Lifestyle

Female Ironmen: What it Takes to Compete

Ever wonder if you could do it?

The number of women competing in Ironman competitions around the world is growing. The competition has been around for 36 years, but it may be time to rethink the name, since it’s becoming ever more popular with women, altho they’re still something of a rarity.

But what is an Ironman competition, you ask? Well, it’s one of the most difficult sporting events in the world, consisting of a 2.4-mile swim, 112-mile bike ride and 26.2-mile run. Yes that is a marathon that you do after the swim and the bike ride, all on the same day. It can take up to 17 hours to complete an Ironman triathlon.

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Female Ironmen: What it Takes to Compete

Ironman World Championship in Kona

Last weekend, the Ironman World Championship was in Kona, Hawaii, which is considered the most difficult of all Ironman events, due to the natural environment and strong ocean currents on the Kailua-Kona bay.

The race drew a record 2,187 elite athletes, including former Olympian Apollo Ono, who finished in under 10 hours, and 84-year-old Sister Madonna Buder who wanted to become the oldest person to complete the world's most difficult Ironman. Unfortunately, Buder ended the race early, on mile 74 of the bike portion. Mirinda Carfrae, last year’s women’s champion, won again, finishing in 9 hours and 55 minutes.

Female Ironmen: What it Takes to Compete

Disabled participants

In Kona, Tina Ament, an experienced Ironman triathlete, made a record by becoming the first blind American woman to compete in the Ironman Championships. She finished the race in 16 hours, 18 minutes.

"My life isn't going to be the same anymore," Ament said before the race. "This is a game-changer. It's not just signing up for another Ironman race, it's huge."

The main lesson learned of her competition, Ament said, is to "never give up on your dreams. Even if they seem very hard, or impossible. Whatever it is, and no matter how hard it is, or how hard you have to work to get to it, don't give up."

Competing after weight loss

Lauren Morris has finished in the Ironman competition in Lake Placid twice. She’s 35 years old and the mother of a two-year-old daughter. After a massive weight loss after college, Lauren got into marathon running and took her addiction to it even further with the Ironman competitions.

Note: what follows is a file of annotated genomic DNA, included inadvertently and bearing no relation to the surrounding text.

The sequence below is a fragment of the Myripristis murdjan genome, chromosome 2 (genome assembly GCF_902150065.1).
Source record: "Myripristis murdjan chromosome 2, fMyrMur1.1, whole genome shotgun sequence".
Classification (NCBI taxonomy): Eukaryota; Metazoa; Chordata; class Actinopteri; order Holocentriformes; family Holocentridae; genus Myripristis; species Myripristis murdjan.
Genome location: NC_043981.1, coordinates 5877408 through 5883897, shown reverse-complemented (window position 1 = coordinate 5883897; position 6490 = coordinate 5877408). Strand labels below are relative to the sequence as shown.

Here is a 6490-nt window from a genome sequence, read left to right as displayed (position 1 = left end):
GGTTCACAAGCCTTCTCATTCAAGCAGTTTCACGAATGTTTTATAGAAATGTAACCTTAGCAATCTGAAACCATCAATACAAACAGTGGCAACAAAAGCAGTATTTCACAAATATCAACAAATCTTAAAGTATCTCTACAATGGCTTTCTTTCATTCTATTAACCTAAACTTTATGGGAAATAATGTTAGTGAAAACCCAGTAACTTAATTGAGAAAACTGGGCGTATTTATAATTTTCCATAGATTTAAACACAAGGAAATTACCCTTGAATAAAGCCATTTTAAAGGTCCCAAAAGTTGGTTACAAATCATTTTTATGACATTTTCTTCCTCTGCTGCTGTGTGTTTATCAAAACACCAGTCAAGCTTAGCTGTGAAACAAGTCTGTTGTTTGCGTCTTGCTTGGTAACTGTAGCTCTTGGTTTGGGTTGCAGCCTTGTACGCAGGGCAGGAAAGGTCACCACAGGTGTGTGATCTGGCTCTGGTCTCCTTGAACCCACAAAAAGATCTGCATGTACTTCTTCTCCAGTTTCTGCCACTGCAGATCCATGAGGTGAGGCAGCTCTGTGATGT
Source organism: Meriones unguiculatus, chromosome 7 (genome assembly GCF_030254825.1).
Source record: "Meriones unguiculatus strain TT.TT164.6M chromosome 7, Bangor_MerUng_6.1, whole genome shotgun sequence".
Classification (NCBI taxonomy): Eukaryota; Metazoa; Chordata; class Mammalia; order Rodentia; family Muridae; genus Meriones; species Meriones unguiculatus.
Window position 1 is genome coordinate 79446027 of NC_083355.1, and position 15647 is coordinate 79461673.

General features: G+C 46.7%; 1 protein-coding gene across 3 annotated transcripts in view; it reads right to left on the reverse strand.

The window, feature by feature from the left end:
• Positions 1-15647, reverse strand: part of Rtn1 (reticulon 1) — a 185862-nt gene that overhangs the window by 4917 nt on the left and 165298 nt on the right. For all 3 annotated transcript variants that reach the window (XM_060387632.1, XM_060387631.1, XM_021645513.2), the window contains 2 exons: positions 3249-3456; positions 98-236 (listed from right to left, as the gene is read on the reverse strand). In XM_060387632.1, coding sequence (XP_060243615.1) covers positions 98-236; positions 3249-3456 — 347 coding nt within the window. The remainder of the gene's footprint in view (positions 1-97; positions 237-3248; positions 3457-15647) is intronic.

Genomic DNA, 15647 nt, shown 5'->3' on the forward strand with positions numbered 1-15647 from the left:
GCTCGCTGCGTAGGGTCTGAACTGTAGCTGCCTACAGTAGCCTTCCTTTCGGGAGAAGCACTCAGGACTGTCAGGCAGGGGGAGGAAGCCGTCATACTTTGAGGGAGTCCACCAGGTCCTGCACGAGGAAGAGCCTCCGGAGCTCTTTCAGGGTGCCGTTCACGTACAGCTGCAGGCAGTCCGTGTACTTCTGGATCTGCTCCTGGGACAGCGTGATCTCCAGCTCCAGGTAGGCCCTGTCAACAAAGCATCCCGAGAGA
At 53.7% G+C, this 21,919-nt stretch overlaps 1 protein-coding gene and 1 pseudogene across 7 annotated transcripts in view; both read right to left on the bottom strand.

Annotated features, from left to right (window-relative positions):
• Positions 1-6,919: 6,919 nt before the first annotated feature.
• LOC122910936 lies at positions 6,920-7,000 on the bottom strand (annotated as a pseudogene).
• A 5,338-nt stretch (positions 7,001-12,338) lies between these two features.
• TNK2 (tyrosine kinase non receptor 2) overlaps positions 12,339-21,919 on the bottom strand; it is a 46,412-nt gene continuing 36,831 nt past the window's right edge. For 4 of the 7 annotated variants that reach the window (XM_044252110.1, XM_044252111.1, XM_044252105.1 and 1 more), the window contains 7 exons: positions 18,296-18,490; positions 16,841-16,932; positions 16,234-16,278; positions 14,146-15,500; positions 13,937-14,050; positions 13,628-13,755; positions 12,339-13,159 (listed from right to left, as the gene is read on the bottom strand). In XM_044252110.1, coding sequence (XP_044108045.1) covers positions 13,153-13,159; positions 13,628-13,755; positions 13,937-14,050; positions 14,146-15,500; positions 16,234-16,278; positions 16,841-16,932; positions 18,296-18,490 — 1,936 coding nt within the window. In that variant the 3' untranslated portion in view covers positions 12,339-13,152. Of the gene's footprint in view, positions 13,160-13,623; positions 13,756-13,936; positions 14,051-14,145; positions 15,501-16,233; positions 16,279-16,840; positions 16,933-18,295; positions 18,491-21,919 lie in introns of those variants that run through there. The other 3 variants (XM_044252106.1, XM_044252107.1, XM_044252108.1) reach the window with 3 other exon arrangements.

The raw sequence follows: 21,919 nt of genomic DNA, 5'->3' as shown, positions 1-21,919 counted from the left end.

Morris said she started as a runner. “After my college years I began to run for exercise. After running several marathons and meeting fellow runners and triathletes, I became interested in triathlons. I watched a friend complete a sprint triathlon and I was hooked. I completed a few sprint triathlons and moved on to Olympic distance and then to a half Ironman. While training for the half Ironman, I registered for a full Ironman. I thought, why not?”

She was 24 when she began running marathons, and began triathlons the next year. She was 28 when she completed her first Ironman in 2007, and 31 when she completed her second. Her times improved, completing the first in 14 hours and the second in 13 hours.

Her biggest inspiration is, “All the athletes that have overcome so many obstacles in their lives to get where they are. I am thankful that my arms and legs can carry me through the training and the race. I train and compete simply because I can and for that, I am thankful. The body can do amazing things when it is trained to do so.”

Regardless, she does struggle during the swim part of the competition, because she’s not a strong swimmer. But the easiest part is the final leg, the marathon. “I was a runner before becoming a triathlete and I  running long distances.”

Morris said she will definitely compete again, and that her family supports her through the non-stop training and immense number of hours spent at the gym and on the bike.

“My family and friends are very supportive although many think I am crazy. My husband is my biggest supporter and the best training partner I could ask for.  Having the support of family and friends makes the long training days more manageable.”

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